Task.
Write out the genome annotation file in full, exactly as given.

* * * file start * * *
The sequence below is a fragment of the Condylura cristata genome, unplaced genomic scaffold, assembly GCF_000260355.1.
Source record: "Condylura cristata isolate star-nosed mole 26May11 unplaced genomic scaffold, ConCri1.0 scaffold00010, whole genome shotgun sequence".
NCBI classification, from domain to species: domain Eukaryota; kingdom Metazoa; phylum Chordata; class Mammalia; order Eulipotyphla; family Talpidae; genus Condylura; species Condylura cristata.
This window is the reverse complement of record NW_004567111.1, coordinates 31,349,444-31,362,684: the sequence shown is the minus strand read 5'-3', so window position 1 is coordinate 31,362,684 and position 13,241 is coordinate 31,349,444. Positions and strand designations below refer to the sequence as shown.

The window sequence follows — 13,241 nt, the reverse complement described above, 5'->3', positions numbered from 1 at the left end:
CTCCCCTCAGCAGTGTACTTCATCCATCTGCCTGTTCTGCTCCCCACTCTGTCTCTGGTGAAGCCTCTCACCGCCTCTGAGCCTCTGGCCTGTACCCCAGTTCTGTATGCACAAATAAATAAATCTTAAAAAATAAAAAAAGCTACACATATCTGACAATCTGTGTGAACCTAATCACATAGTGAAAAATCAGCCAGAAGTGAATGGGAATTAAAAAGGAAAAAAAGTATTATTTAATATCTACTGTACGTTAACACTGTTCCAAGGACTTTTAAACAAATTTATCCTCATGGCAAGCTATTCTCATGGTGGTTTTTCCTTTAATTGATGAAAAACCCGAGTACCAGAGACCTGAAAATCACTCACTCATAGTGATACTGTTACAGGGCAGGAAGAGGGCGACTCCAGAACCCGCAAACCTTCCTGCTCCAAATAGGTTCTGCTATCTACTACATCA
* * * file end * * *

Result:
The sequence below is a fragment of the Condylura cristata genome, unplaced genomic scaffold, assembly GCF_000260355.1.
Source record: "Condylura cristata isolate star-nosed mole 26May11 unplaced genomic scaffold, ConCri1.0 scaffold00010, whole genome shotgun sequence".
NCBI classification, from domain to species: domain Eukaryota; kingdom Metazoa; phylum Chordata; class Mammalia; order Eulipotyphla; family Talpidae; genus Condylura; species Condylura cristata.
This window is the reverse complement of record NW_004567111.1, coordinates 31,349,444-31,362,684: the sequence shown is the minus strand read 5'-3', so window position 1 is coordinate 31,362,684 and position 13,241 is coordinate 31,349,444. Positions and strand designations below refer to the sequence as shown.

The window sequence follows — 13,241 nt, the reverse complement described above, 5'->3', positions numbered from 1 at the left end:
CTCCCCTCAGCAGTGTACTTCATCCATCTGCCTGTTCTGCTCCCCACTCTGTCTCTGGTGAAGCCTCTCACCGCCTCTGAGCCTCTGGCCTGTACCCCAGTTCTGTATGCACAAATAAATAAATCTTAAAAAATAAAAAAAGCTACACATATCTGACAATCTGTGTGAACCTAATCACATAGTGAAAAATCAGCCAGAAGTGAATGGGAATTAAAAAGGAAAAAAAGTATTATTTAATATCTACTGTACGTTAACACTGTTCCAAGGACTTTTAAACAAATTTATCCTCATGGCAAGCTATTCTCATGGTGGTTTTTCCTTTAATTGATGAAAAACCCGAGTACCAGAGACCTGAAAATCACTCACTCATAGTGATACTGTTACAGGGCAGGAAGAGGGCGACTCCAGAACCCGCAAACCTTCCTGCTCCAAATAGGTTCTGCTATCTACTACATCA